10 GOP Senators Agree To Biden Infrastructure Framework

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Nicole Silverio Contributor
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Twenty U.S. senators, including ten Republicans, agreed to support President Joe Biden’s infrastructure plan Wednesday amid widespread GOP opposition.

Ten GOP senators, along with one Independent and nine Democratic colleagues, expressed their support for Biden’s infrastructure plan, known as the “American Jobs Plan,” in order to improve “America’s critical infrastructure challenges” in a joint statement.

“We support this bipartisan framework that provides an historic investment in our nation’s core infrastructure needs without raising taxes. We look forward to working with our Republican and Democrat colleagues to develop legislation based on this framework to address America’s critical infrastructure challenges,” the senators wrote.

The GOP senators supporting the plan include Lindsey Graham of South Carolina, Mitt Romney of Utah, Susan Collins of Maine, and Richard Burr of North Carolina. (RELATED: Biden Seems To Yet Again Ignore Bipartisan Compromise To Join The Left On Infrastructure)

The $2 trillion “American Jobs Plan” intends to raise the corporate tax rate to 28% in order to invest in transportation infrastructure, modernizing utilities such as water and electricity, improving the livelihoods of the elderly and disabled, and in private sector innovation and clean energy projects.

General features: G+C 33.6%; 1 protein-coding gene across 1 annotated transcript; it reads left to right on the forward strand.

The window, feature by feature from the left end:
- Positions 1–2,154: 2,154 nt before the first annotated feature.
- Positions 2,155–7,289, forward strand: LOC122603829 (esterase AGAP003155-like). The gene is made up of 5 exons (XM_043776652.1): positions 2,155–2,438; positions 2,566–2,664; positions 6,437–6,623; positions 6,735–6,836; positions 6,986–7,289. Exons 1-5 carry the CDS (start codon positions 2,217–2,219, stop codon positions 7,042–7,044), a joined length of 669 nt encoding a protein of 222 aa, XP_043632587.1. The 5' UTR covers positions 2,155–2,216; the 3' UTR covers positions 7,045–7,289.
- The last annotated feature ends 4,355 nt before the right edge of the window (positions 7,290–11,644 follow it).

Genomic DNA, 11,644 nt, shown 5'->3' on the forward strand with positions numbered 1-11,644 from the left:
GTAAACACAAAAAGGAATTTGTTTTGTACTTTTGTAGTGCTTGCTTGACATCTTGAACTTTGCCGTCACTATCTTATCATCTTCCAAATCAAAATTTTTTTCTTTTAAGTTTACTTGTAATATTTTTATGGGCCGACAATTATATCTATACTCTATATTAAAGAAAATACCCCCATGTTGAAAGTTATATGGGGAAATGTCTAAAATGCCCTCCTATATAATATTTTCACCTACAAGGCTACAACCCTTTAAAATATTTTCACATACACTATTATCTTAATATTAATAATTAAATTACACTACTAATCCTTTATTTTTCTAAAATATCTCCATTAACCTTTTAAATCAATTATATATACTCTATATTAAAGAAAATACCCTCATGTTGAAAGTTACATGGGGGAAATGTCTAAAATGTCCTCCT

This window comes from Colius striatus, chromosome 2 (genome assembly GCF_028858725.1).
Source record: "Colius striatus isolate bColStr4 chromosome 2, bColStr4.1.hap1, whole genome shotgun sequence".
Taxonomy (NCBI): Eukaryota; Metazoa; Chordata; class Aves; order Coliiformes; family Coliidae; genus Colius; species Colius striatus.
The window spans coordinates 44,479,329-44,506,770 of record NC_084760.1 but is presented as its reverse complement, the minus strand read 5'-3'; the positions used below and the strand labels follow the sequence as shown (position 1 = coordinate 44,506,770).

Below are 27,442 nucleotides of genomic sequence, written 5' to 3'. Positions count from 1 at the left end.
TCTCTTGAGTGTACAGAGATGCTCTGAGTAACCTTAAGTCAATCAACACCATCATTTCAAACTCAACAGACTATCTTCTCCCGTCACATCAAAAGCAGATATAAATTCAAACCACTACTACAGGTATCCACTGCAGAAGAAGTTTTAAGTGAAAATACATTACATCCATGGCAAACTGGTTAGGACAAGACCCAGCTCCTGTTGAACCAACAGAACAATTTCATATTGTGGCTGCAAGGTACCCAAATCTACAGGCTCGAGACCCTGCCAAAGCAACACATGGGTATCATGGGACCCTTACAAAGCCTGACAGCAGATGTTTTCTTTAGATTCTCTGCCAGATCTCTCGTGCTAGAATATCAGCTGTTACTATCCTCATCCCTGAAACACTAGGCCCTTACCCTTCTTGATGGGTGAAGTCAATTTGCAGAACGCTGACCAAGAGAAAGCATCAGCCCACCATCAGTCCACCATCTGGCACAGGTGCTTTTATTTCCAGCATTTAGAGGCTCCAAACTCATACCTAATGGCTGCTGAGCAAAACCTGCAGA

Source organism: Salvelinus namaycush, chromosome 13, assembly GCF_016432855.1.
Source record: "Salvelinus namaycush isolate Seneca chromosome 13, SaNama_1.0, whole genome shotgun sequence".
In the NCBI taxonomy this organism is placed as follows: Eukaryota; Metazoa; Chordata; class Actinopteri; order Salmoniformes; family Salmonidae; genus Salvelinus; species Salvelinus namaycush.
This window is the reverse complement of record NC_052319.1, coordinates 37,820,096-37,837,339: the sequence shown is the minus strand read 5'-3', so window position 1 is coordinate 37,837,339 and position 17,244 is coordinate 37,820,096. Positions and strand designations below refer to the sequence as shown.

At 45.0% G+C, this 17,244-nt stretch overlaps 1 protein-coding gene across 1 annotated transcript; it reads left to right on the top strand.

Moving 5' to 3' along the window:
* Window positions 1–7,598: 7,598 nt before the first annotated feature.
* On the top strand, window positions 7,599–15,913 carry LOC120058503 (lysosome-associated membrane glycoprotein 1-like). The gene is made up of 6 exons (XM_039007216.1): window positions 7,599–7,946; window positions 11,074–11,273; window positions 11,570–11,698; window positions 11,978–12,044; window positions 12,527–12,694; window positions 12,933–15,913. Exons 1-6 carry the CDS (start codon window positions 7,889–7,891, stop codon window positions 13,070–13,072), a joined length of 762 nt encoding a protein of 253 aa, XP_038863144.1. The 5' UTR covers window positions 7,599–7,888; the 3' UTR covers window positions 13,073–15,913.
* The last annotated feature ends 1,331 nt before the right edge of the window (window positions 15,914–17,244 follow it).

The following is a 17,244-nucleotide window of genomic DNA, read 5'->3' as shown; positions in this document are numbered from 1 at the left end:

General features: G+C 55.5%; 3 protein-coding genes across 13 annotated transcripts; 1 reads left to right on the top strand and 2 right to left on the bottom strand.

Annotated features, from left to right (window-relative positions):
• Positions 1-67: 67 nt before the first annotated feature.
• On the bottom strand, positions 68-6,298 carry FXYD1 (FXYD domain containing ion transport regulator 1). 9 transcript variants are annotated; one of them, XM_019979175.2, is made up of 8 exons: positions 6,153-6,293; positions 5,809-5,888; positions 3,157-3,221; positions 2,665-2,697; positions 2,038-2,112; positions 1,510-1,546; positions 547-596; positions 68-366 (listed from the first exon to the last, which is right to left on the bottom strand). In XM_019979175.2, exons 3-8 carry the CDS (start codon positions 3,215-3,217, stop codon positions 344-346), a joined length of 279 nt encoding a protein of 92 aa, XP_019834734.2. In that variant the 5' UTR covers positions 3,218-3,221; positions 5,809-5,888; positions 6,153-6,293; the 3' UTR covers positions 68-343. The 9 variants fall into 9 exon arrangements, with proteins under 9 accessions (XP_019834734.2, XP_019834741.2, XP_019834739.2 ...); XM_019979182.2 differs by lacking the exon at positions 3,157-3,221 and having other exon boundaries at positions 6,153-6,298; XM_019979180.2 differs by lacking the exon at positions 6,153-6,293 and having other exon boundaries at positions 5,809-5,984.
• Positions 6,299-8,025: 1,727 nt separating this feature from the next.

A handful of Republican and moderate Democratic lawmakers have opposed the infrastructure plan, including Democratic West Virginia Sen. Joe Manchin who criticized the package’s tax hike, and Republican Senate Minority Leader Mitch McConnell, who compared the plan to a “Trojan horse.”

“This is not going to be apparently an infrastructure package. It’s like a Trojan horse. So it’s called infrastructure but inside the Trojan horse is going to be more borrowed money and massive tax increases,” McConnell said in March. Biden called McConnell in March to discuss the plan.

Republican Sen. Shelley Moore Capito of West Virginia, along with six other GOP colleagues, have been leading an effort to compromise with Biden on the plan. The GOP proposed to spend $926 billion on infrastructure while the administration has brought the plan’s price to $1.7 trillion, according to The Guardian.

If the lack of GOP support for the plan continues, Senate Parliamentarian Elizabeth MacDonough said that Democrats could pass the infrastructure package through a simple majority vote known as reconciliation.